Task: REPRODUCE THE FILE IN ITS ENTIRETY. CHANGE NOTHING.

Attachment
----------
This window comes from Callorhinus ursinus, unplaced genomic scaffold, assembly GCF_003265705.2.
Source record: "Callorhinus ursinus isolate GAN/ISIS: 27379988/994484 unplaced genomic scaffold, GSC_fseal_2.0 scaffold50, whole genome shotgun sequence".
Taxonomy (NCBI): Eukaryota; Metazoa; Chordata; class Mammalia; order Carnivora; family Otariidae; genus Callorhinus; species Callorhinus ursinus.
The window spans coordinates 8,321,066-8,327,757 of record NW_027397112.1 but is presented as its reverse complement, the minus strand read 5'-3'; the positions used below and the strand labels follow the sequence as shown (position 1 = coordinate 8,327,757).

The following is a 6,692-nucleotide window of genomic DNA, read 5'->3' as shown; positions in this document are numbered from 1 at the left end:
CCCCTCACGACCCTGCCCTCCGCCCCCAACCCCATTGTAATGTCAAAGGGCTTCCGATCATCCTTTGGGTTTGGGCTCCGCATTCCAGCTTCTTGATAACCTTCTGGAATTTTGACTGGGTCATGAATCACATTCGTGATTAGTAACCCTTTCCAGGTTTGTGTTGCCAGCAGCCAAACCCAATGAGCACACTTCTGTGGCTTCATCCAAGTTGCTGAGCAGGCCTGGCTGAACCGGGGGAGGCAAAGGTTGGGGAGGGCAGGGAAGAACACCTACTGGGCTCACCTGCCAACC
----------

This window comes from Callorhinus ursinus, unplaced genomic scaffold, assembly GCF_003265705.2.
Source record: "Callorhinus ursinus isolate GAN/ISIS: 27379988/994484 unplaced genomic scaffold, GSC_fseal_2.0 scaffold50, whole genome shotgun sequence".
Taxonomy (NCBI): Eukaryota; Metazoa; Chordata; class Mammalia; order Carnivora; family Otariidae; genus Callorhinus; species Callorhinus ursinus.
The window spans coordinates 8,321,066-8,327,757 of record NW_027397112.1 but is presented as its reverse complement, the minus strand read 5'-3'; the positions used below and the strand labels follow the sequence as shown (position 1 = coordinate 8,327,757).

The following is a 6,692-nucleotide window of genomic DNA, read 5'->3' as shown; positions in this document are numbered from 1 at the left end:
CCCCTCACGACCCTGCCCTCCGCCCCCAACCCCATTGTAATGTCAAAGGGCTTCCGATCATCCTTTGGGTTTGGGCTCCGCATTCCAGCTTCTTGATAACCTTCTGGAATTTTGACTGGGTCATGAATCACATTCGTGATTAGTAACCCTTTCCAGGTTTGTGTTGCCAGCAGCCAAACCCAATGAGCACACTTCTGTGGCTTCATCCAAGTTGCTGAGCAGGCCTGGCTGAACCGGGGGAGGCAAAGGTTGGGGAGGGCAGGGAAGAACACCTACTGGGCTCACCTGCCAACC